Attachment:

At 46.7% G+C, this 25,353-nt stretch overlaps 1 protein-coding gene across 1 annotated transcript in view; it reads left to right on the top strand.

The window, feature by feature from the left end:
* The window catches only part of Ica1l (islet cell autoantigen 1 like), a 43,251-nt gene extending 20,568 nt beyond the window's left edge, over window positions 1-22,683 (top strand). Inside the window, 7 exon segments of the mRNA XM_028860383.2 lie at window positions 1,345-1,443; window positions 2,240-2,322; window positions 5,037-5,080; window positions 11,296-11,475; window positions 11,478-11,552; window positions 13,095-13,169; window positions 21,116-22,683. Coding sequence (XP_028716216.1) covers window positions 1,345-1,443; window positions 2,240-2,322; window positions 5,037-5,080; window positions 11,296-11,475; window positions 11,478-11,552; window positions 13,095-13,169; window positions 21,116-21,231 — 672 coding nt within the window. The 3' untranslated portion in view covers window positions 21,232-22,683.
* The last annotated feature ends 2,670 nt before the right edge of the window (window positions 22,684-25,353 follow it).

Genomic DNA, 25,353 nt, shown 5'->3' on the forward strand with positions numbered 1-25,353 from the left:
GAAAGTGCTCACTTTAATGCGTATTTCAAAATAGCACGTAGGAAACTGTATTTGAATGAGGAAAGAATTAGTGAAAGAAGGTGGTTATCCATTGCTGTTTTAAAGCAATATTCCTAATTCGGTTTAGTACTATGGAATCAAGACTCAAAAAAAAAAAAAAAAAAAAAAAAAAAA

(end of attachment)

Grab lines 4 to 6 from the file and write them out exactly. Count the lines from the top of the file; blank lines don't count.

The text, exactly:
* The last annotated feature ends 2,670 nt before the right edge of the window (window positions 22,684-25,353 follow it).

Genomic DNA, 25,353 nt, shown 5'->3' on the forward strand with positions numbered 1-25,353 from the left:
GAAAGTGCTCACTTTAATGCGTATTTCAAAATAGCACGTAGGAAACTGTATTTGAATGAGGAAAGAATTAGTGAAAGAAGGTGGTTATCCATTGCTGTTTTAAAGCAATATTCCTAATTCGGTTTAGTACTATGGAATCAAGACTCAAAAAAAAAAAAAAAAAAAAAAAAAAAA